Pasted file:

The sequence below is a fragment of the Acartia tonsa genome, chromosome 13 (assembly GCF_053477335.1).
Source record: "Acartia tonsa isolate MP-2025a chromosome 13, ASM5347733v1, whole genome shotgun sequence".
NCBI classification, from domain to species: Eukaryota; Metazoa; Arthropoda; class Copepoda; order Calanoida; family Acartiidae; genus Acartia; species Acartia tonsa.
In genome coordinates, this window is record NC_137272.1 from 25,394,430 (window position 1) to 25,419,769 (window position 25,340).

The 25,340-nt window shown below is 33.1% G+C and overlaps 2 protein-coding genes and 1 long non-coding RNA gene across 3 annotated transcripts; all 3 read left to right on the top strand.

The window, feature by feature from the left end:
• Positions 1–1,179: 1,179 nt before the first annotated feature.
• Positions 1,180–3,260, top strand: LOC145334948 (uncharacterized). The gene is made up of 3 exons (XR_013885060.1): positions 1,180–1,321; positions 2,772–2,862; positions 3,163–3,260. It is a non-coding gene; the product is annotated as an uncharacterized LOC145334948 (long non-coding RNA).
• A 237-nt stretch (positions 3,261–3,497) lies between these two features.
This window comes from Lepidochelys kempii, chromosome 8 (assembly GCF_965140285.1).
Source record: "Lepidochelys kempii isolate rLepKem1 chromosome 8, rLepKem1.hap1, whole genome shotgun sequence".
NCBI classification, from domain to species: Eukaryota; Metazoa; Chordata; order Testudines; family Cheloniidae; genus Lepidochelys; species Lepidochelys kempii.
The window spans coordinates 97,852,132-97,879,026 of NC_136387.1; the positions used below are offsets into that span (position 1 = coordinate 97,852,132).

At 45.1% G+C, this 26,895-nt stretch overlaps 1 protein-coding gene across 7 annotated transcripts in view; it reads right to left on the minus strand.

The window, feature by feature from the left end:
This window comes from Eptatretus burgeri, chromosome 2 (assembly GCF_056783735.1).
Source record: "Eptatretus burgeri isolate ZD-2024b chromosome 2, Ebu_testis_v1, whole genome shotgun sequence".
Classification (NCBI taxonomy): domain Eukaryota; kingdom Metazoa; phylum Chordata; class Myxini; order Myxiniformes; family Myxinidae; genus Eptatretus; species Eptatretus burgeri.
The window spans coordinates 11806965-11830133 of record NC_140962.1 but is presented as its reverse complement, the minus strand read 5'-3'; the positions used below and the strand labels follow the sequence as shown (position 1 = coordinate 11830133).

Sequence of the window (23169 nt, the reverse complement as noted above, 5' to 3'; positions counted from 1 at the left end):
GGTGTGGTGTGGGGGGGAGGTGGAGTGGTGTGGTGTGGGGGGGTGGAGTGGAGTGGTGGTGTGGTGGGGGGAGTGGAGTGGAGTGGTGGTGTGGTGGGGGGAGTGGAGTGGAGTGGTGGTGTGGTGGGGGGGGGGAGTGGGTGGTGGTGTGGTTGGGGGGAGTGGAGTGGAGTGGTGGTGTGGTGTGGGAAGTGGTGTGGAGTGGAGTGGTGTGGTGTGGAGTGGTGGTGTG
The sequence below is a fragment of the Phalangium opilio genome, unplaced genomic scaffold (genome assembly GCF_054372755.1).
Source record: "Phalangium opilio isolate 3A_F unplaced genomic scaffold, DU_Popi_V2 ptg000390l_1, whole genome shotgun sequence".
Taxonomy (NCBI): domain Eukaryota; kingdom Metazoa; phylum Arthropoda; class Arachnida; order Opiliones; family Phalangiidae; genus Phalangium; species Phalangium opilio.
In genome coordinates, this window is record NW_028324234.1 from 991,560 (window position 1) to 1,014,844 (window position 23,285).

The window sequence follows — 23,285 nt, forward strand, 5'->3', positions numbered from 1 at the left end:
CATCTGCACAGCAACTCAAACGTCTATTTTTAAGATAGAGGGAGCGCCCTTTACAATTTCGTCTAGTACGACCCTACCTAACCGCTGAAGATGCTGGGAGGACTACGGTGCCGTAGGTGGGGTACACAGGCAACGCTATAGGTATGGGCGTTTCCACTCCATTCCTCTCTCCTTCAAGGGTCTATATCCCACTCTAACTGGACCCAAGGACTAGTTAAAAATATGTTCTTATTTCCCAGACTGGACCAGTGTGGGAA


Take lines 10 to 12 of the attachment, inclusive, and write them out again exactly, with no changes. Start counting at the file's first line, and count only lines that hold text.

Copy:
This window comes from Lepidochelys kempii, chromosome 8 (assembly GCF_965140285.1).
Source record: "Lepidochelys kempii isolate rLepKem1 chromosome 8, rLepKem1.hap1, whole genome shotgun sequence".
NCBI classification, from domain to species: Eukaryota; Metazoa; Chordata; order Testudines; family Cheloniidae; genus Lepidochelys; species Lepidochelys kempii.